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Buenos Aires synagogues get bomb threats

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BUENOS AIRES (JTA) — Two Buenos Aires synagogues received bomb threats in the wake of violent anti-Semitic attacks at a public street celebration.

Monday’s bomb threats on the Amaijai and New Israeli Community synagogues, both located in the highly Jewish-populated neighborhood of Belgrano, proved to be false.

Also Monday, hundreds of protesters, mostly women and children, clamored for the release of the five men arrested Sunday during a cultural event organized by the Buenos Aires city government to celebrate the 61st anniversary of Israel. Several people were injured during the violent demonstration at the street fair.

The men have been identified as members of the Front of Revolutionary Action, which has links to leftist radical groups such as the political organization Quebracho. The group maintains an Internet blog and defines itself as Marxist-Leninist.  

The five men were scheduled to appear Tuesday at a court hearing and could be charged on several counts, including violating the anti-discriminatory law and public intimidation.

The local Jewish community and the Israeli ambassador have called for an investigation into what they consider an attack on democracy.

“We don’t know how much time this process could last, but we are demanding a serious investigation to see who are the leaders of this group and try to stop these deliberate anti-Semitic acts,” Aldo Donzis, the DAIA local Jewish political umbrella president, told JTA.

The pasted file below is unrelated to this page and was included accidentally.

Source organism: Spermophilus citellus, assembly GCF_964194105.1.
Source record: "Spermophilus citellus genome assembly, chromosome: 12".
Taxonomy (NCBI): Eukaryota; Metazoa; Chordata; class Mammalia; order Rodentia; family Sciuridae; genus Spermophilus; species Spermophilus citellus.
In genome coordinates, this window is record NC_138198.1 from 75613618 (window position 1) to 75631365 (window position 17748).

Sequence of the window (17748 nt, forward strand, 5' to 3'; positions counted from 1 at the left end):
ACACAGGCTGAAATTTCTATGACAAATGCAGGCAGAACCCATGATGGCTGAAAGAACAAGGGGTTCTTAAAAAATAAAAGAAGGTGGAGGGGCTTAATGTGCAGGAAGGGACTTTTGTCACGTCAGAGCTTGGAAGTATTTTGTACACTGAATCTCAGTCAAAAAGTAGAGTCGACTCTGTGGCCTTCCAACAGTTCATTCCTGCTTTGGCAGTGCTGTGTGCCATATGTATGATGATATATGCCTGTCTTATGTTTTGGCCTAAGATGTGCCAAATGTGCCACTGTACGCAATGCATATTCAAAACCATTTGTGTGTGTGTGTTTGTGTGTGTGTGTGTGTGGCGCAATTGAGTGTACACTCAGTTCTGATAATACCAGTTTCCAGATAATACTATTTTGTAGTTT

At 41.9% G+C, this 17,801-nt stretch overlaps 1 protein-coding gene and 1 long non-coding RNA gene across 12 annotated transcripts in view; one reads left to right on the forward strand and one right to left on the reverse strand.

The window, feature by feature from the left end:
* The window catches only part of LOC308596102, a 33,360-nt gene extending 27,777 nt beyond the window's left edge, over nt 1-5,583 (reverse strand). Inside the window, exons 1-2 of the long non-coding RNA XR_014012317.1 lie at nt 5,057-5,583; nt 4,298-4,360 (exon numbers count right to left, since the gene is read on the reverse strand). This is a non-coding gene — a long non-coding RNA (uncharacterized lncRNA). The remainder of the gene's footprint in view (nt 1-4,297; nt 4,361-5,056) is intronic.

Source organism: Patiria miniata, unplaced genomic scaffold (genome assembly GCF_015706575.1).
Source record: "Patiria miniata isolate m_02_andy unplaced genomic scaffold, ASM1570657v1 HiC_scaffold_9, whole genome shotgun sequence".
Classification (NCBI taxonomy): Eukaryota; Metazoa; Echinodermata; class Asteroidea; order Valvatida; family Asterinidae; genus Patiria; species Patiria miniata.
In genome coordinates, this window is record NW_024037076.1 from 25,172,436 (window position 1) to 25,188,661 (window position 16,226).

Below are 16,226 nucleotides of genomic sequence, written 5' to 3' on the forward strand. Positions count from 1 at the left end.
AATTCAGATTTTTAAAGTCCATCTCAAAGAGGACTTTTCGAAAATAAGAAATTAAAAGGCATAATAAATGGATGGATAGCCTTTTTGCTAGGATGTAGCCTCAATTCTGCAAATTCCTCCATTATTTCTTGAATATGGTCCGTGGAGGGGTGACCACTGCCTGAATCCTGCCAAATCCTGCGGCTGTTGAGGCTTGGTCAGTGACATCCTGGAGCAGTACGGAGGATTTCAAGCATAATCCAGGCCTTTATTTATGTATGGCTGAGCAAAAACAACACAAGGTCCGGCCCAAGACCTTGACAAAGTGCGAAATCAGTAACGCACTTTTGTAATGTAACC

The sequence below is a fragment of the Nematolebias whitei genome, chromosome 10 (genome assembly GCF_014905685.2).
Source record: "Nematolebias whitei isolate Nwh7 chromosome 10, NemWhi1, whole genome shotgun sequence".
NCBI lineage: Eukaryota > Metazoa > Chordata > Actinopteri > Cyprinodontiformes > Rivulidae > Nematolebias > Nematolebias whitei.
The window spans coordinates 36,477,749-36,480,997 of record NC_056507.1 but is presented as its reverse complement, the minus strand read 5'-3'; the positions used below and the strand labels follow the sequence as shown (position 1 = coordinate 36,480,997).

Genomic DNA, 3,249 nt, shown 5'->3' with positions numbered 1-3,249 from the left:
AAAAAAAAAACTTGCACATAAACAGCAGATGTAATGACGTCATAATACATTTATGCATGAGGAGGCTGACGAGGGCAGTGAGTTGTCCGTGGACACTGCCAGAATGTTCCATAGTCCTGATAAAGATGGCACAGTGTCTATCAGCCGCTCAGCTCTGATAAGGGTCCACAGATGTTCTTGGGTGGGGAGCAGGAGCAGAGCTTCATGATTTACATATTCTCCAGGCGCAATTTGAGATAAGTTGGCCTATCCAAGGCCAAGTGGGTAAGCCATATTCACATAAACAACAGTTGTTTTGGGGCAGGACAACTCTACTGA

Unlike Jewish leadership, the national government has said the incident is not a sign of a new wave of anti-Semitism in Argentina.

The government’s attitude has not been well received by the local Jewish community.

Donzis said that after anti-Semitic incidents increased at the beginning of the year due to Israel’s military operation in Gaza, new incidents erupted that were "not even linked to Gaza but merely anti Jewish."

Even then, Donzis told JTA, the government denied that it was a new wave of anti-Semitism, fearing "it brings imbalance and insecurity to society."

"The result we are facing is an anti-Semitic campaign," he said. "What happened last Sunday was an anti-Semitic act and cannot be called differently.”

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